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November 21, 2011
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Otto by Eurwentala Otto by Eurwentala
A finished reconstruction of Otto the German baby theropod. The color was mostly inspired by baby ostriches.

More information about Otto in the lineart deviation: [link]


As a later addition: the species has now been named Sciurumimus albersdoerferi and confirmed to be a baby megalosauroid. It seems in reality it had ridiculously long tail feathers, not short ones like this picture.
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:iconlordofstamps:
LordOfstamps Featured By Owner Aug 2, 2014
Sadly sciurumimus was reclassified as a coelurosaur. There goes the possibility of feathered megalosaurus.
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:iconeurwentala:
Eurwentala Featured By Owner Aug 2, 2014
Well, the possibility hasn't gone anywhere, it's just that we don't have direct evidence now. Which is a shame. :) We do have multiple feathered ornitischians, though. So I think we have a fairly good justification for putting at least some filaments on any dinosaur now.
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:iconlordofstamps:
LordOfstamps Featured By Owner Aug 2, 2014
That is, if the structures on the ornitischians are homologous (which I personally doubt because they are rather quill-like)
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:iconeurwentala:
Eurwentala Featured By Owner Aug 3, 2014
Sure, it's in no way obvious they're homologous to feathers. I wouldn't be surprised if fuzz evolved separately multiple times - in pterosaurs, in ornitischians, in theropods, and perhaps somewhere else too. It seems to be fairly easy to evolve.

But have you seen the strctures of Kulindadromeus? It has soft, small, plumaceous structures that look a lot more like down feathers than quills.
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:iconlordofstamps:
LordOfstamps Featured By Owner Aug 3, 2014
I don't see why they couldn't have evolved independently. This issue could be settled once and for all if we find a Late Triassic dino with these structures.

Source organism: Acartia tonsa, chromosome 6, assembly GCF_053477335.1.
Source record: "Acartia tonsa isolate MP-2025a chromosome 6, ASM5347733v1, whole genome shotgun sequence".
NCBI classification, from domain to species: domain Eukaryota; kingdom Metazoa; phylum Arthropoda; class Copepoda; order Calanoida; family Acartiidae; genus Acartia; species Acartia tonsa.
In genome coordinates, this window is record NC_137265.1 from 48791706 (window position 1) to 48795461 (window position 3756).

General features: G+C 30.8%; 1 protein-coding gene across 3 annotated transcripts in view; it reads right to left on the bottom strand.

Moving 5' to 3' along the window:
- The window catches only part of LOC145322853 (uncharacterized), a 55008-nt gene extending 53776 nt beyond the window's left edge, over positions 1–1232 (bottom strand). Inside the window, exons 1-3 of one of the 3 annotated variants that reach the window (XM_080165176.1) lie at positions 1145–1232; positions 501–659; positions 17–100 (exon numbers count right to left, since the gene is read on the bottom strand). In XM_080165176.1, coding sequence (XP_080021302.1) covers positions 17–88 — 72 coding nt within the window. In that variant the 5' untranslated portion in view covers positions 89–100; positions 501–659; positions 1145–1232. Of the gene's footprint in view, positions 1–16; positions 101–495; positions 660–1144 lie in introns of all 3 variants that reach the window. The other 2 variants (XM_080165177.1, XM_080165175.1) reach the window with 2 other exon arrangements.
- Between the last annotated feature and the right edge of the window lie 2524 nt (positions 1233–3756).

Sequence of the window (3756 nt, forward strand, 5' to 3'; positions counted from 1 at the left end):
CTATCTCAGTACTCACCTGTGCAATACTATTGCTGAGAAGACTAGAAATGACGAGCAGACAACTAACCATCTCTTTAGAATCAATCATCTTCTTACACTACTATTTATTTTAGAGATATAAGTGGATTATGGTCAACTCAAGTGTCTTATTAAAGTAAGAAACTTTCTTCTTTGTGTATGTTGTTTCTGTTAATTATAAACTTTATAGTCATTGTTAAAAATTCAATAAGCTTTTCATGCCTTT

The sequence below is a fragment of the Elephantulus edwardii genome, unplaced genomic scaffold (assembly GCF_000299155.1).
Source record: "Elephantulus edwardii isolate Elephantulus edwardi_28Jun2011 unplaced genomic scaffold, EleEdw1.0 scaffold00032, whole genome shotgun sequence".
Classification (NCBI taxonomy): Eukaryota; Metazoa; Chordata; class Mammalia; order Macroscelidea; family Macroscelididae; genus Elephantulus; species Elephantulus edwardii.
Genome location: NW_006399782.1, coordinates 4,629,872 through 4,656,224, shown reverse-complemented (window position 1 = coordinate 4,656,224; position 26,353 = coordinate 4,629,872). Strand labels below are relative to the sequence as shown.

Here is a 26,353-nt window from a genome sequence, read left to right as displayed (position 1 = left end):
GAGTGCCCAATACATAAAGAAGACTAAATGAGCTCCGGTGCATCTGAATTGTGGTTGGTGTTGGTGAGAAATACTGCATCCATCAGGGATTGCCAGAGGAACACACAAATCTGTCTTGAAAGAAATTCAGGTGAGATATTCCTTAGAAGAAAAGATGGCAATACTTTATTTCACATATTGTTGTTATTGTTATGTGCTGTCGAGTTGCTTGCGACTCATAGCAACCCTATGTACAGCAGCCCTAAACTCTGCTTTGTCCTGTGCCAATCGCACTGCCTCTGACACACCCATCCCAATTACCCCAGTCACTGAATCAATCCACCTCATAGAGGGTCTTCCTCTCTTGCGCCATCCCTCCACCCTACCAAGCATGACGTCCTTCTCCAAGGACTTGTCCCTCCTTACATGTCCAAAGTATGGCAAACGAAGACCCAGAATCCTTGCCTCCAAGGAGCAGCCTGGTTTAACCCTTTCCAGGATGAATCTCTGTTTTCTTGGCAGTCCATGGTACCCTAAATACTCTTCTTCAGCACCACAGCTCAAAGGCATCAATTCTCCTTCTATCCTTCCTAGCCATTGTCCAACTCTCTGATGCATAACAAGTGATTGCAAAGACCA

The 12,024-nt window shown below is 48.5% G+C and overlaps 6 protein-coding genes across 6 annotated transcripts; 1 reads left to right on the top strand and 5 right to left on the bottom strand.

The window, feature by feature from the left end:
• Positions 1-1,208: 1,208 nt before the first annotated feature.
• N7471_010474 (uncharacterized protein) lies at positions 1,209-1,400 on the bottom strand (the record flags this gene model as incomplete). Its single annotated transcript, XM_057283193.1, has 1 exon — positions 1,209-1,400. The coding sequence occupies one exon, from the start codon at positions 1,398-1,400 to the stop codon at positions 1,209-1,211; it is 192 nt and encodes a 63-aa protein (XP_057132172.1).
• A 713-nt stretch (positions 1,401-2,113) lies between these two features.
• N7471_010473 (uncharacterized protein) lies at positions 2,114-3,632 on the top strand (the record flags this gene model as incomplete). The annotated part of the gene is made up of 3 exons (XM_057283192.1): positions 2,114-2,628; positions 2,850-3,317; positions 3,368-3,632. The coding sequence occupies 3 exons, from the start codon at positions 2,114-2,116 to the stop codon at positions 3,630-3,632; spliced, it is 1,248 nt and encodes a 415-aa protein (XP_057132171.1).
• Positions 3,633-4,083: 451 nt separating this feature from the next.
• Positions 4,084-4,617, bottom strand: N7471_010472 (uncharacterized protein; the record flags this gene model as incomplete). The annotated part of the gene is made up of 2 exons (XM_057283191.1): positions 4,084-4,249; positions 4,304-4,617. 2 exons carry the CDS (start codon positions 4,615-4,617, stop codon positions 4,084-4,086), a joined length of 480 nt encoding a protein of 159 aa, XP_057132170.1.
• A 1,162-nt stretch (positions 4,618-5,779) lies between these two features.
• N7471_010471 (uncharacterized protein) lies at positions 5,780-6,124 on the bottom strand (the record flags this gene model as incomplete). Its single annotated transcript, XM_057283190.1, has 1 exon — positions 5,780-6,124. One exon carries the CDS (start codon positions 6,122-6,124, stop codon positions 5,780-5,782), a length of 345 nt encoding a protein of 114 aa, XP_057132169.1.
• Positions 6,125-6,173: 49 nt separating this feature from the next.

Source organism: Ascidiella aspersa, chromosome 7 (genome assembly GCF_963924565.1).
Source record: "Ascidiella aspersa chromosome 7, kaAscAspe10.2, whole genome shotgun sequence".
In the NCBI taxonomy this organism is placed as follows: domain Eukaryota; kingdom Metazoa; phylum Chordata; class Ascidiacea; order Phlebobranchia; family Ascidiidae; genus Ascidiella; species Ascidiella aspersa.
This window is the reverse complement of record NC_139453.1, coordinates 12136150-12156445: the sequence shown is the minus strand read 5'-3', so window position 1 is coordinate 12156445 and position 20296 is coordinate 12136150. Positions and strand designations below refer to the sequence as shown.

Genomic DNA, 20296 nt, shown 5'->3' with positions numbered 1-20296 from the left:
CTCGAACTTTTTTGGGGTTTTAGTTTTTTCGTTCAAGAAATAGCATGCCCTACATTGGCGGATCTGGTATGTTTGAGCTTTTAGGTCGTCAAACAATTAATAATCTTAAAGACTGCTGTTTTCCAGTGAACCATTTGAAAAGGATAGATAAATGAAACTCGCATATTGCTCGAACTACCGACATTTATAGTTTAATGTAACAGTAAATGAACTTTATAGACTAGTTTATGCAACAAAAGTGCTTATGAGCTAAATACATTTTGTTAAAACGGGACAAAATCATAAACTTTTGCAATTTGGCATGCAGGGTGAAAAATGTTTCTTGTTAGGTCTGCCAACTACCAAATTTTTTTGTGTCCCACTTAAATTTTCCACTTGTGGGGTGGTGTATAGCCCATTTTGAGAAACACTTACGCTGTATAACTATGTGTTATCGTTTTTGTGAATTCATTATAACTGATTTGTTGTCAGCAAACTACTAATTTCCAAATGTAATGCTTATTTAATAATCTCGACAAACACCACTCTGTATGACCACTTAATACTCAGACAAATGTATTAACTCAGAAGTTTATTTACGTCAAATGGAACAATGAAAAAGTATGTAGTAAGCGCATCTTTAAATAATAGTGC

Kulindadromeus has some structures that are rather unique such as the ribbon-like structures on the legs.
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:iconeurwentala:
Eurwentala Featured By Owner Aug 3, 2014
Yeah, they definitely could have evolved independently. Or not. We just don't know yet. :)

Finding a Late Triassic dino with preserved integument would sure help tremendously. I wonder if they could eventually find one in Madygen, the formation where Longisquama and Sharovipteryx were found.
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:iconshade0fchaos:
shade0fchaos Featured By Owner Nov 23, 2012
Well I definitely learned something new today! Very cool picture; would love to see more artwork on Sciurumimus albersdoerferi. If you do decide to another version feel free to let me know :)
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:iconshade0fchaos:
shade0fchaos Featured By Owner Nov 21, 2012
You're definitely a talented artist; love this picture except that Sciurumimus albersdoerferi did have a long feathers and it is believed to have ate insects. It wasn't until it matured into an adult Megalosaur that it is believed to have made the transition to meat-eater.
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:iconeurwentala:
Eurwentala Featured By Owner Nov 22, 2012
Thanks!
This was drawn before the critter got a formal description, and I already note in the description that the tail feathers are not accurate. I should draw it again with a proper squirrel tail at some point.

I think it has been pretty widely accepted that many dinosaurs took care of their young, at least for a while after hatching. A newly hatched Sciurumimus could not have hunted other dinosaurs by itself, but if it's mom did the killing, why not? Also, almost any generalist insectivore today will take advantage of a nice dead animal it happens across, so I'm fairly sure this would be considered normal behaviour in such a case too. I've seen pictures of great tits eating dead deer, for example.
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:icon8bitaviation:
8bitAviation Featured By Owner Oct 13, 2012
what did you use to colour?
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